A Bigger Splash (2016)
Critic Consensus: Absorbing, visually arresting, and powerfully acted by an immensely talented cast, A Bigger Splash offers sumptuously soapy delights for fans of psychological adult drama.
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as Harry Hawkes
as Penelope Lanier
as Paul De Smedt
as Marianne Lane
as Maresciallo Carabinieri
as Carabiniere 1
as Carabiniere 2
as Restaurant Owner
as Karaoke Bar Owner
as Karaoke Bar Client
as Mohammed Abdullahi
as Sound Engineer
as Majdi Lahkdar
as Girl At San Gaetano's Festival
as Masse Ndaye
as Moussa Dlabouga
as Boy At San Gaetano's Festival
as Villa's Gardener
as Carabiniere 3
as Stage Hand
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Critic Reviews for A Bigger Splash
Artistic, unusual and deeply affecting. But, despite the quality of the film's direction, writing, casting and brilliant cinematography, it feels theatrical and deliberately artificial.
A sensuous and thought-provoking adult drama dealing with temptation, sexuality and carnal desires.
It's a solid gold cast, yet the film feels less than bronze, maybe wooden.
Fiennes dominates the screen, his formidable co-stars, and the even more formidable Mediterranean scenery as a man both possessed and obsessed.
Audience Reviews for A Bigger Splash
A quartet of stunning, note-perfect performances elevate this wonderfully odd, unpredictable drama.
CANNONBALL - My Review of A BIGGER SPLASH (2 Stars) Ugh! The trailer for the remake of the 1969 French crime drama, LA PISCINE, promised sun-dappled Italian Villa nudity with a quartet of stars guaranteed to arouse folks of any persuasion. Sign me up, right? What director Luca Guadagnino (I AM LOVE) and writer David Kajganich (TRUE STORY, THE INVASION) deliver instead, while pretty and well-acted, is an interminable, predictable slog with some terrific moments here and there. Swinton plays Marianne Lane, a rock star recovering from vocal surgery on vacation with her documentary filmmaker boyfriend Paul (Matthias Schoenaerts). Their quiet idyll gets interrupted when Marianne's old flame and record producer, Harry (Ralph Fiennes), descends upon their village with the nubile, Lolita-esque daughter he never knew (Dakota Johnson) in tow. With the sun blazing and a seasonal wind kicking up, it won't be long before everyone strips down and passions ignite in every direction. Add alcohol and drugs and you know this isn't going to end well. Unfortunately, what could have been a bodice-ripping, sweaty good time descends into poolside ennui and a tone more reminiscent of a terrible Henry Jaglom film than the Euro-skinflick intended. Swinton, in a nearly silent performance, digs deep into her role, showing the complications of a woman at war with advancing age and the attention of two important men in her life. In an odd, too-precious development, Swinton apparently had the filmmakers add the vocal limitations to the script because she apparently had nothing she wanted to say. Luckily, what sounds like a "crazy actor" demand makes a lot of sense for this story, especially when Ralph Fiennes' performance is so aggressive. Deliriously chewing the scenery, Fiennes, perhaps from years of more formal roles, cuts loose as a music producer with a Rolling Stones tale for every occasion. In the funniest sequence, Fiennes crazily dances and sings along to "Emotional Rescue" resembling one of those inflatable car wash airdancers. Clearly he sees Paul as competition for Marianne's affections, so his overcompensating, manic energy makes sense. With this and THE GRAND BUDAPEST HOTEL, Fiennes has really embraced his comedic skills, and it's a change I welcome. Johnson, for her part, exudes more raw sexuality and attitude in any given moment than she did in the supposedly combustible 50 SHADES OF GREY. The underwritten part, however, gives her little more to do than pout and seduce men by pulling down her sunglasses just so. She reminds me so much of her famous mother here when she broke out in the 1975 film NIGHT MOVES with Gene Hackman. Hopefully Johnson will get her WORKING GIRL moment too. Wait a minute, why hasn't some studio hack decided to reboot that film with Johnson in the lead? Oh wait, I know, because MARVEL or D.C. COMICS don't have a stake in it. But I digress. While I appreciate that this brand of European arthouse film got made in this day and age, I wish it were either shorter or had a little more meat on its bones. With sexually fluid characters such as these, you'd think things would develop into more experimental territory than a quick, up-the-skirt-how-do-you-do. By the time of the defining event of the 2nd act, I thought to myself, "Finally!" What follows is a listless investigation leading to an ambiguous, somewhat undercooked ending. Go for the performances, the lush cinematography by Yorick Le Saux, and the smoldering glances, but you may want to drink a LOT of coffee beforehand.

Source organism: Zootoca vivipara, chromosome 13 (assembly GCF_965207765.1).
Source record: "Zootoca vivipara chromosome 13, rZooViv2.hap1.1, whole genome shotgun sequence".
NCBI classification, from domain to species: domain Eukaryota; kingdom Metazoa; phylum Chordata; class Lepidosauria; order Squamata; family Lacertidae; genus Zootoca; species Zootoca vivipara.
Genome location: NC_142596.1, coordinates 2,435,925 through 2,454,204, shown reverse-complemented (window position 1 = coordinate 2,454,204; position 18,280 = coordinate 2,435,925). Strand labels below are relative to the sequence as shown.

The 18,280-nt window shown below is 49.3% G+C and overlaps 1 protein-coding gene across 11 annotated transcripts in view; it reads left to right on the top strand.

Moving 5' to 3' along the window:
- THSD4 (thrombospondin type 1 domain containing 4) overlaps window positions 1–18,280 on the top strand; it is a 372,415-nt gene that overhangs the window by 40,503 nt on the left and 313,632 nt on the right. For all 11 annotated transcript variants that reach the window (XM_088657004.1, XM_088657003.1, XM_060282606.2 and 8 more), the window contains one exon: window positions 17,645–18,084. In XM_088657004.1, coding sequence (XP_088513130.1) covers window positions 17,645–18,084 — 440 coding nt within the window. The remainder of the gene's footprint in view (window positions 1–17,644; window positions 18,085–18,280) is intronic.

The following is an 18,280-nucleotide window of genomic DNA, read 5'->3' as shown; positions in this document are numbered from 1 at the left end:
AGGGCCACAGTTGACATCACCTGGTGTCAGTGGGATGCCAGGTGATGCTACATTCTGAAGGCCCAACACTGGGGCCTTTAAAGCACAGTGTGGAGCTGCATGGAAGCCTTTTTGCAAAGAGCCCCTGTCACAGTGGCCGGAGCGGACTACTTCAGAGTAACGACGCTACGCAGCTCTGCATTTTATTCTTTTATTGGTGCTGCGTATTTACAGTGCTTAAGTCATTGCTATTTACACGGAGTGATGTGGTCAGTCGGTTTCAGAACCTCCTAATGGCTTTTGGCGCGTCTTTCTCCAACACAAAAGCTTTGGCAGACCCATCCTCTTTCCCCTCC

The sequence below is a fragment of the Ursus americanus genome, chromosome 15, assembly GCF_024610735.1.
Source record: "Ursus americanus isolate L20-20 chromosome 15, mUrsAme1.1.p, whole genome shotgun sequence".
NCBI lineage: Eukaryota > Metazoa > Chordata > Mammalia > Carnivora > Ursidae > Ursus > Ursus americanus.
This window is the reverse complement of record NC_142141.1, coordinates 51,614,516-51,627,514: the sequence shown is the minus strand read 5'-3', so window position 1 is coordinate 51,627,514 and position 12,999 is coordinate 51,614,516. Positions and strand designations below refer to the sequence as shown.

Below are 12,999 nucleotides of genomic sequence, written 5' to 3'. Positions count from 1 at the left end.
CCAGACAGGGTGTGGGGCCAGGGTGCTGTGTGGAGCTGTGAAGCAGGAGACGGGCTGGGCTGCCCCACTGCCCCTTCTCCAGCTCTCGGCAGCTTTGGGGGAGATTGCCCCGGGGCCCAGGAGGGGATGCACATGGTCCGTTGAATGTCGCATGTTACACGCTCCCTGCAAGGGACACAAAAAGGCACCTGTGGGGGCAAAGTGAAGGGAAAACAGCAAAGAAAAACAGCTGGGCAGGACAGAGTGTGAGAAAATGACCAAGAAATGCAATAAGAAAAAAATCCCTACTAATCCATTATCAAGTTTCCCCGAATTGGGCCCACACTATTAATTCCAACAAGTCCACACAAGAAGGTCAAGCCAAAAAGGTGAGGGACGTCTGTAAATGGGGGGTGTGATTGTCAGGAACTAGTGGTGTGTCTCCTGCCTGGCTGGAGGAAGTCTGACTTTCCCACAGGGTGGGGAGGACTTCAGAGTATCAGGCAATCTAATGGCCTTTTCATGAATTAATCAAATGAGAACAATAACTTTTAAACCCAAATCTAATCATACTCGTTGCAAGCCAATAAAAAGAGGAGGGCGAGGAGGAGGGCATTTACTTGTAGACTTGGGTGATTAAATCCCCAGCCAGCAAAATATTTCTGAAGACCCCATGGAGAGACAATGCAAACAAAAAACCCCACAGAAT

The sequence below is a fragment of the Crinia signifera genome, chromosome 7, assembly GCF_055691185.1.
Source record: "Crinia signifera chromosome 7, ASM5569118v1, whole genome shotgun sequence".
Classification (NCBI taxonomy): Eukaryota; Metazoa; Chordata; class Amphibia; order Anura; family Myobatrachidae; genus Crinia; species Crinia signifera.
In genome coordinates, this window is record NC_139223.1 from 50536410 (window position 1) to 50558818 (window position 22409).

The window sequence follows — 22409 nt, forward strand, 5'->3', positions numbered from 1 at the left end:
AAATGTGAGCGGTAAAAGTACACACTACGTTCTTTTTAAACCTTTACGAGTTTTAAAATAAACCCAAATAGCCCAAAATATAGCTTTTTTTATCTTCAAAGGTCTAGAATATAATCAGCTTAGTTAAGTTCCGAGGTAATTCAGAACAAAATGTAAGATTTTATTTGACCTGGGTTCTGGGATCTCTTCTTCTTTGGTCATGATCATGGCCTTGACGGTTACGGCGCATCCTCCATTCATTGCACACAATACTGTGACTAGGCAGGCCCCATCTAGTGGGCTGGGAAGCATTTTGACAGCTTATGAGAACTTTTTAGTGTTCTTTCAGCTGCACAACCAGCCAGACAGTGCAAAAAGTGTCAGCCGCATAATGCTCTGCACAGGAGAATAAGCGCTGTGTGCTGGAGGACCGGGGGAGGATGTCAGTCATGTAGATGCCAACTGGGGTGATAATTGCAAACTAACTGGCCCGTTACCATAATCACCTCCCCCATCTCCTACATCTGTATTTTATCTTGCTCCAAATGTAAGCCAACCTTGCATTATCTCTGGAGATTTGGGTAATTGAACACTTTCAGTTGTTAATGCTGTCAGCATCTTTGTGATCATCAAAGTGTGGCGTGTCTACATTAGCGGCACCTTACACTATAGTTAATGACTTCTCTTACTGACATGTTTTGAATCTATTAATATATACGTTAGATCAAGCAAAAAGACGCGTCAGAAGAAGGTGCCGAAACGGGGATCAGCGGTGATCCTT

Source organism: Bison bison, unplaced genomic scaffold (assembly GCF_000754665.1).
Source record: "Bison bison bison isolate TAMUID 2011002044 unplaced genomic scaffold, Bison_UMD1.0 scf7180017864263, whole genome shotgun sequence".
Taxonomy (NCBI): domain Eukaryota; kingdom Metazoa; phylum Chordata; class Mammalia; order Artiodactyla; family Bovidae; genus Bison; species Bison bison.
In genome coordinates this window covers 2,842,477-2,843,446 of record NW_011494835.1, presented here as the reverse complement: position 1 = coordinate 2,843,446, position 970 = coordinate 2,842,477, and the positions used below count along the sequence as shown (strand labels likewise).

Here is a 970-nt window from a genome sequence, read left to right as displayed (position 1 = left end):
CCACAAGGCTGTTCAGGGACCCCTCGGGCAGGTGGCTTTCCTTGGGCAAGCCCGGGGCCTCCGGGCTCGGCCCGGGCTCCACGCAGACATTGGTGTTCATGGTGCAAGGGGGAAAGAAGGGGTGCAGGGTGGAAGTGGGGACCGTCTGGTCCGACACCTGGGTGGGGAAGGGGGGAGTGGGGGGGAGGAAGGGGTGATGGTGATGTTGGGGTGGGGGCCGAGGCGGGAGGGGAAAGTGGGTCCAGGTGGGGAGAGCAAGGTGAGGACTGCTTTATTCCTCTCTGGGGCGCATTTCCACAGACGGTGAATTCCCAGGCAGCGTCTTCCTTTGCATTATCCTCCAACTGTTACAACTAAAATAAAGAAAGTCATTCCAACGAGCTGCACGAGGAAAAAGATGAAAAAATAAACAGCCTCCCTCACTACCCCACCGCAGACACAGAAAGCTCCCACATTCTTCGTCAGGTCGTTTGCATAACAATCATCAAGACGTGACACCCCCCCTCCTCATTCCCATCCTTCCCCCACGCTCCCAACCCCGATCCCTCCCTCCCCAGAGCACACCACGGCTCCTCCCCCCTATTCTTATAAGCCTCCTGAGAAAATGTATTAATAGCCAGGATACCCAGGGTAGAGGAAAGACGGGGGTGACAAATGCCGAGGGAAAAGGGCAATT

This movie oozes sex, from the sandy feet that sensually slide into beach sandals, to Tilda licking her fingers as if she was doing something naughty, to camera shots of teenage milk-white hips under low-hanging terry-cloth shorts. It was dripping in sex so much it was gross. Good cinematography. I can't say I was bored, but I can say I was confused. I had little idea of what was going on half the time, perhaps because I couldn't understand half the dialogue, unless Italian was spoken with subtitles. Every character was extremely weird, from finger-licking deadpan-eyed Tilda, to over-excitable Ralph who seemed to inhale a gallon of cocaine every hour, to sex-oozing Dakota. The only seemingly normal person was the murderer. I suppose it's in style now for critics to rave about confusing sex-saturated weird movies. They call it art. Especially if it takes place in an Italian villa.
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